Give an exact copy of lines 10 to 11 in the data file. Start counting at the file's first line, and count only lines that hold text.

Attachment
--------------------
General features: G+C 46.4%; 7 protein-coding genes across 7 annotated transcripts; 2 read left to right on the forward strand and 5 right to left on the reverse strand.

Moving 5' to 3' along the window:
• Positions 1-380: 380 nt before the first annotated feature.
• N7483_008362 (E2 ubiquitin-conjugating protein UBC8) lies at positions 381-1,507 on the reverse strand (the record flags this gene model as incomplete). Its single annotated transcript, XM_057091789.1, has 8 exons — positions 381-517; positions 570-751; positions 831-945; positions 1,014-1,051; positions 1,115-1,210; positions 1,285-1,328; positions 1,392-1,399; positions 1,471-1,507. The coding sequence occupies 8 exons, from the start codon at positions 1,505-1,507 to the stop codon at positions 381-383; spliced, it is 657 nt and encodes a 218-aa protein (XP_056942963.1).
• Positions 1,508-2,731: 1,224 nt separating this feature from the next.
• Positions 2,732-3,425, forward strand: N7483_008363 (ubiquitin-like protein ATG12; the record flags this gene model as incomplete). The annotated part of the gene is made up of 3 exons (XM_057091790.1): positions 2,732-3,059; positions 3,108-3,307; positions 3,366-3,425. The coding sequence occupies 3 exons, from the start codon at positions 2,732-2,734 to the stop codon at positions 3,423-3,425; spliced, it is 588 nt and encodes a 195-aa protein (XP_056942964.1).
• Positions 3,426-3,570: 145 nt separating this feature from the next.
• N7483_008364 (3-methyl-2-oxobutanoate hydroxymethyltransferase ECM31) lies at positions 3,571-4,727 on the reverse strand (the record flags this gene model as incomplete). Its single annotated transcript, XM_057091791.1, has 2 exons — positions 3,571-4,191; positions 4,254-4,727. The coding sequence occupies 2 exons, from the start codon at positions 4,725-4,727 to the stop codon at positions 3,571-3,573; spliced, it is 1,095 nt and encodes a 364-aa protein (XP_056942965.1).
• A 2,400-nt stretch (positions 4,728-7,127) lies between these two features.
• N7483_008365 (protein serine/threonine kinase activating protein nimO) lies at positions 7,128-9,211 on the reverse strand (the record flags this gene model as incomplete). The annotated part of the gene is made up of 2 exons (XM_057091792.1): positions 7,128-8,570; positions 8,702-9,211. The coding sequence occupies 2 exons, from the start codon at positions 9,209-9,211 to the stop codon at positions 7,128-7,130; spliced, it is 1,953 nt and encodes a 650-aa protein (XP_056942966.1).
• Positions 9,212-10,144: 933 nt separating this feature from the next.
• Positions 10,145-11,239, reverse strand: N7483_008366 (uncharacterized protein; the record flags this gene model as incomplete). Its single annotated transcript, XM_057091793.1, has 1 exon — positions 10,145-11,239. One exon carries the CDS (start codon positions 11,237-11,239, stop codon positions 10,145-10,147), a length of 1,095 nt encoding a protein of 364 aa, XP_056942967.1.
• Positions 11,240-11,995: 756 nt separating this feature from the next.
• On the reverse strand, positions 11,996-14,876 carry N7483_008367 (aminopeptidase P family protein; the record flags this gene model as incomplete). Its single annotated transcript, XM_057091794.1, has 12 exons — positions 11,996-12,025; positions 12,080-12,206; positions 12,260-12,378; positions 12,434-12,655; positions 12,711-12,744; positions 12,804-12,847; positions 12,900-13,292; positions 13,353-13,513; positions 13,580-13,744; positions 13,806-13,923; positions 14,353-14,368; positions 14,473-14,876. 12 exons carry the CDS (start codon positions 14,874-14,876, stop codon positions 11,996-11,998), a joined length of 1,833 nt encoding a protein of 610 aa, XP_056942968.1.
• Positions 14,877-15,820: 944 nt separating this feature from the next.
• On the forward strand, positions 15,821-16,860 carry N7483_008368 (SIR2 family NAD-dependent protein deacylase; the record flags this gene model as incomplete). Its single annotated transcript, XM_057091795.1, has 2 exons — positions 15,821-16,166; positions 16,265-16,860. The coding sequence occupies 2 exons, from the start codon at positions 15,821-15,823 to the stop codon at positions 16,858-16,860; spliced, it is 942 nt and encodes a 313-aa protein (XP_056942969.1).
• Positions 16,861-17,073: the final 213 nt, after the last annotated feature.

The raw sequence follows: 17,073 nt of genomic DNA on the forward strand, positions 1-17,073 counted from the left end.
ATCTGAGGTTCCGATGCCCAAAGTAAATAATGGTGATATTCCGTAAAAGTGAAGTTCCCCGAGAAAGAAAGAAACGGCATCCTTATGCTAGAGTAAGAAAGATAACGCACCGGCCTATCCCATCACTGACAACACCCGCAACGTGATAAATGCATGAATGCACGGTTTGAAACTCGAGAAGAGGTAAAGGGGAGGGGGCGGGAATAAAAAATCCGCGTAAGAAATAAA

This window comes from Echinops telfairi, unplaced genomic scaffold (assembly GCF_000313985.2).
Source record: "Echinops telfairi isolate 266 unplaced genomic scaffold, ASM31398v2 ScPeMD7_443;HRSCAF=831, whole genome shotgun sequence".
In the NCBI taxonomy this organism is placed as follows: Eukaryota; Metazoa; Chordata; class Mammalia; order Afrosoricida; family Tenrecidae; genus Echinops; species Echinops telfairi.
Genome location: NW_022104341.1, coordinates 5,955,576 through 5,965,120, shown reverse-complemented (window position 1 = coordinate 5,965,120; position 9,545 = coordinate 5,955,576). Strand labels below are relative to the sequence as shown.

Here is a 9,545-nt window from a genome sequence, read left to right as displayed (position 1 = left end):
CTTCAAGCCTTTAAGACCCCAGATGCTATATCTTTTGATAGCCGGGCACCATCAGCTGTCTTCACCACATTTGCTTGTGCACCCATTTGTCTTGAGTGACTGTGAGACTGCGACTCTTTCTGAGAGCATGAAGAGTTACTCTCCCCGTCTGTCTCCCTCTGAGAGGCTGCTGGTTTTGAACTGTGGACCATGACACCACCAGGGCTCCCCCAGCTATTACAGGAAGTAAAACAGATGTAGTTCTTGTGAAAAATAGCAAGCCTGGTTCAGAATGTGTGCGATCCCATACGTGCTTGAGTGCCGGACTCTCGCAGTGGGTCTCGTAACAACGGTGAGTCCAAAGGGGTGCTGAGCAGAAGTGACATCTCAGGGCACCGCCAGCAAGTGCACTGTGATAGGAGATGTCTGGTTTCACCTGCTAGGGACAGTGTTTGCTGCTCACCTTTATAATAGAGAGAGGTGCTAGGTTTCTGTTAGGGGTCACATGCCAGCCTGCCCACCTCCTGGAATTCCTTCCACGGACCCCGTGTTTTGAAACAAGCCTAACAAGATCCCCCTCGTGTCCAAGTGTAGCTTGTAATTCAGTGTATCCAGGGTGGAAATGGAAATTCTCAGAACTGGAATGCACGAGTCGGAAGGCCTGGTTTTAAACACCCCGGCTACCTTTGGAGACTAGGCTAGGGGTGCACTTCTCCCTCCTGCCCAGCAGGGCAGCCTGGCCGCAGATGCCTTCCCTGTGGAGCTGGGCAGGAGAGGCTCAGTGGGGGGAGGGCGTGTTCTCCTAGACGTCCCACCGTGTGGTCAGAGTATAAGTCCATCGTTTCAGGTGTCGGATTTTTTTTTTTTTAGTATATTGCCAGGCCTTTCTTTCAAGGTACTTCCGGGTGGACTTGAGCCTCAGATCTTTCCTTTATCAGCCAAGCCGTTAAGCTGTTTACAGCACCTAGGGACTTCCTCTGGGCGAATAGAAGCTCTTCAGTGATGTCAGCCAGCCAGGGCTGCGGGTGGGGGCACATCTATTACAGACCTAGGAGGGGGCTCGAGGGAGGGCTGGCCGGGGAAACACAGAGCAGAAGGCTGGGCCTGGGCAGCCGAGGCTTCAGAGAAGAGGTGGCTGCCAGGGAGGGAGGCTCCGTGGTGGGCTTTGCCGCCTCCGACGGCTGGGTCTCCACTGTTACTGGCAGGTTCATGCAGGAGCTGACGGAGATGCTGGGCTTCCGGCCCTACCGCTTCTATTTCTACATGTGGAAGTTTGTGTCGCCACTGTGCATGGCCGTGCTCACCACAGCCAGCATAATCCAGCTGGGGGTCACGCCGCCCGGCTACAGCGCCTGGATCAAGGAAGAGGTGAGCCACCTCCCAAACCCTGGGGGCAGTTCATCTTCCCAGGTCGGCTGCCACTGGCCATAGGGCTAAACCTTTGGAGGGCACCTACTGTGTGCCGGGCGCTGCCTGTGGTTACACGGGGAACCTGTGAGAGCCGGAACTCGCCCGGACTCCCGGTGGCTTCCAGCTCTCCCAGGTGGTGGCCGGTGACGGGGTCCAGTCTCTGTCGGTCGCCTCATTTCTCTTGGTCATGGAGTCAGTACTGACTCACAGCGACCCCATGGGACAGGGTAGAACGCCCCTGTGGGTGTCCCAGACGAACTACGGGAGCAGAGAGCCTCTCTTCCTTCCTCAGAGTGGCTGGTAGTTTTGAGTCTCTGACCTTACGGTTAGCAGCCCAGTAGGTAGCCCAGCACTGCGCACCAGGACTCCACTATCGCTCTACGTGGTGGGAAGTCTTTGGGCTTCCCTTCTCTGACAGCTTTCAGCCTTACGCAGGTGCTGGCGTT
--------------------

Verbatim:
• N7483_008365 (protein serine/threonine kinase activating protein nimO) lies at positions 7,128-9,211 on the reverse strand (the record flags this gene model as incomplete). The annotated part of the gene is made up of 2 exons (XM_057091792.1): positions 7,128-8,570; positions 8,702-9,211. The coding sequence occupies 2 exons, from the start codon at positions 9,209-9,211 to the stop codon at positions 7,128-7,130; spliced, it is 1,953 nt and encodes a 650-aa protein (XP_056942966.1).
• Positions 9,212-10,144: 933 nt separating this feature from the next.